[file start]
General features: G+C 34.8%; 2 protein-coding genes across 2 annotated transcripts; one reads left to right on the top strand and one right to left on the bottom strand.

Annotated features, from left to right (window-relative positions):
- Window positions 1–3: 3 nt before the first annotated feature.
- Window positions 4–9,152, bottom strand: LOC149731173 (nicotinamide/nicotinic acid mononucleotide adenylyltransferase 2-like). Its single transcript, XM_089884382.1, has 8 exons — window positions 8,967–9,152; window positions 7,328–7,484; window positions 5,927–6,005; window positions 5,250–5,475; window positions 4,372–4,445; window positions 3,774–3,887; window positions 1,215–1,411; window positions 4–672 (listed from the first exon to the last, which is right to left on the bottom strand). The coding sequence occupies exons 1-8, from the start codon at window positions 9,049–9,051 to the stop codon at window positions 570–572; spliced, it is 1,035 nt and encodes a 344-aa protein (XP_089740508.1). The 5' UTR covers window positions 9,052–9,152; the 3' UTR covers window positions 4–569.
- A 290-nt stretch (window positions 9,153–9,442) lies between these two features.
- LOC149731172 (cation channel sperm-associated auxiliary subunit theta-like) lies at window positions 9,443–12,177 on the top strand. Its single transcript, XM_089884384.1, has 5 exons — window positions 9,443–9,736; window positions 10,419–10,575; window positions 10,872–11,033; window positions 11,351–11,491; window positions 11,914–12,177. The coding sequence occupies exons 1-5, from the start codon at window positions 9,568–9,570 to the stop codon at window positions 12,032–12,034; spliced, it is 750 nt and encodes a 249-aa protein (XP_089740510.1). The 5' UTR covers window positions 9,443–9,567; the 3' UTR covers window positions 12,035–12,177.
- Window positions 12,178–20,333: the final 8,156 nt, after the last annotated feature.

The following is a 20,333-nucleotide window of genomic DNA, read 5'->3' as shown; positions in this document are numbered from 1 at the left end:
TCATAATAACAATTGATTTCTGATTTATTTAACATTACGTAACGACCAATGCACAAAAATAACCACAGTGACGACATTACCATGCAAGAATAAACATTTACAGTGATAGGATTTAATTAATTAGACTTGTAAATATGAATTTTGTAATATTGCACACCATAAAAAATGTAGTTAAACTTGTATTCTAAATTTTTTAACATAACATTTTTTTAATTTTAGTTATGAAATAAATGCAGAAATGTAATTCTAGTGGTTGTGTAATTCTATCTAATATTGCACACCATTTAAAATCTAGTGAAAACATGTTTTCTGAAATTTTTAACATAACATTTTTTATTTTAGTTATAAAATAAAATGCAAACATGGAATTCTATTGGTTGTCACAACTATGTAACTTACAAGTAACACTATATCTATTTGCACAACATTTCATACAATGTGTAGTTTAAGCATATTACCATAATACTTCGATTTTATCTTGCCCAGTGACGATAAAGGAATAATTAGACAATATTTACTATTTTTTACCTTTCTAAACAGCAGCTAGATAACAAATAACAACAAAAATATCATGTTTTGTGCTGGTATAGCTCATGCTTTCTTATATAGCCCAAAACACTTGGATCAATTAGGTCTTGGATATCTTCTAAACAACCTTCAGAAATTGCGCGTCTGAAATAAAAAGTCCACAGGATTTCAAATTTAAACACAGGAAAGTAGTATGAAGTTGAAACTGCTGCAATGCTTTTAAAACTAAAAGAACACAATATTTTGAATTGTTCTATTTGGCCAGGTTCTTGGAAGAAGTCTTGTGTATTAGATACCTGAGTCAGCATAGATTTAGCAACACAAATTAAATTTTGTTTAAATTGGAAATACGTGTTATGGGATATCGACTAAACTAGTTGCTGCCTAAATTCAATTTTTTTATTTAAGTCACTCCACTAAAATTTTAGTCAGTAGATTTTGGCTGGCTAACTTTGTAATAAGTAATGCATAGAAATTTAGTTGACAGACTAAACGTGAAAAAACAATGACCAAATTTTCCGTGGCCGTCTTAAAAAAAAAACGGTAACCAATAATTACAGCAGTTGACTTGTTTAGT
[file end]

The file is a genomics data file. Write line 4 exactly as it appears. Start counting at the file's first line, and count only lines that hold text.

- Window positions 4–9,152, bottom strand: LOC149731173 (nicotinamide/nicotinic acid mononucleotide adenylyltransferase 2-like). Its single transcript, XM_089884382.1, has 8 exons — window positions 8,967–9,152; window positions 7,328–7,484; window positions 5,927–6,005; window positions 5,250–5,475; window positions 4,372–4,445; window positions 3,774–3,887; window positions 1,215–1,411; window positions 4–672 (listed from the first exon to the last, which is right to left on the bottom strand). The coding sequence occupies exons 1-8, from the start codon at window positions 9,049–9,051 to the stop codon at window positions 570–572; spliced, it is 1,035 nt and encodes a 344-aa protein (XP_089740508.1). The 5' UTR covers window positions 9,052–9,152; the 3' UTR covers window positions 4–569.